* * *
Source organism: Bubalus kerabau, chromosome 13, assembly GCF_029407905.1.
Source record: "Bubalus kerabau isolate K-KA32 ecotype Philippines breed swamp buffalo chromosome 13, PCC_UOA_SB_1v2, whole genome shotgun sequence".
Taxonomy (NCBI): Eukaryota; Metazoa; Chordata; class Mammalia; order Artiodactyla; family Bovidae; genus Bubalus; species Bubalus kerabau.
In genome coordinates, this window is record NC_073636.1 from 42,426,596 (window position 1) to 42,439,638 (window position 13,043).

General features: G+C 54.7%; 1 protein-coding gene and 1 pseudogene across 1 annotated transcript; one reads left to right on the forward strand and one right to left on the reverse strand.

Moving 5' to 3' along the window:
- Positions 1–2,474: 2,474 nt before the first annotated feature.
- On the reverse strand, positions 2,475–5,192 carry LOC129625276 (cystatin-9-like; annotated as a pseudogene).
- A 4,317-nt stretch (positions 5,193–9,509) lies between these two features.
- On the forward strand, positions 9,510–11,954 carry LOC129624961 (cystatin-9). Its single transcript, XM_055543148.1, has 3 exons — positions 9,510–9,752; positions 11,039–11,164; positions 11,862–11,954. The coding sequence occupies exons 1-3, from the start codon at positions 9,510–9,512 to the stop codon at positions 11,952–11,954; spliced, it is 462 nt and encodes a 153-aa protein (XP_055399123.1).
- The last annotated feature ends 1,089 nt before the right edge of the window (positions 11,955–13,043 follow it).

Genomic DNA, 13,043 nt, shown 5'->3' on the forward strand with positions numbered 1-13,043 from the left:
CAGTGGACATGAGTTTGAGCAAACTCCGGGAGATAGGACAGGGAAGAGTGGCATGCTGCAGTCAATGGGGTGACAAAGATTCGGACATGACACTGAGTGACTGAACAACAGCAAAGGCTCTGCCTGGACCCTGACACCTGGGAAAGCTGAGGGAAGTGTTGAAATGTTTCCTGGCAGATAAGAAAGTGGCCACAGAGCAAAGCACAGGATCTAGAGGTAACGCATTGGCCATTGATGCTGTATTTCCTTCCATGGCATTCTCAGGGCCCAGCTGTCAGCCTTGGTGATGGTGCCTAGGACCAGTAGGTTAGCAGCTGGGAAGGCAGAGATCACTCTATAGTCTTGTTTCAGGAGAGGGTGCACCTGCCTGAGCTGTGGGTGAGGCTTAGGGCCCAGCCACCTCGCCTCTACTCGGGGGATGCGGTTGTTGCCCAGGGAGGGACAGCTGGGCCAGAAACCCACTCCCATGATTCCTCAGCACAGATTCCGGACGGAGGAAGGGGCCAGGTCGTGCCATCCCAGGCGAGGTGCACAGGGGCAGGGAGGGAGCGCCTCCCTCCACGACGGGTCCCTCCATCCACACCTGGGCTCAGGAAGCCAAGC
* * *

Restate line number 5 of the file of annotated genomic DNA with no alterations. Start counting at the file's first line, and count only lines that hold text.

General features: G+C 54.7%; 1 protein-coding gene and 1 pseudogene across 1 annotated transcript; one reads left to right on the forward strand and one right to left on the reverse strand.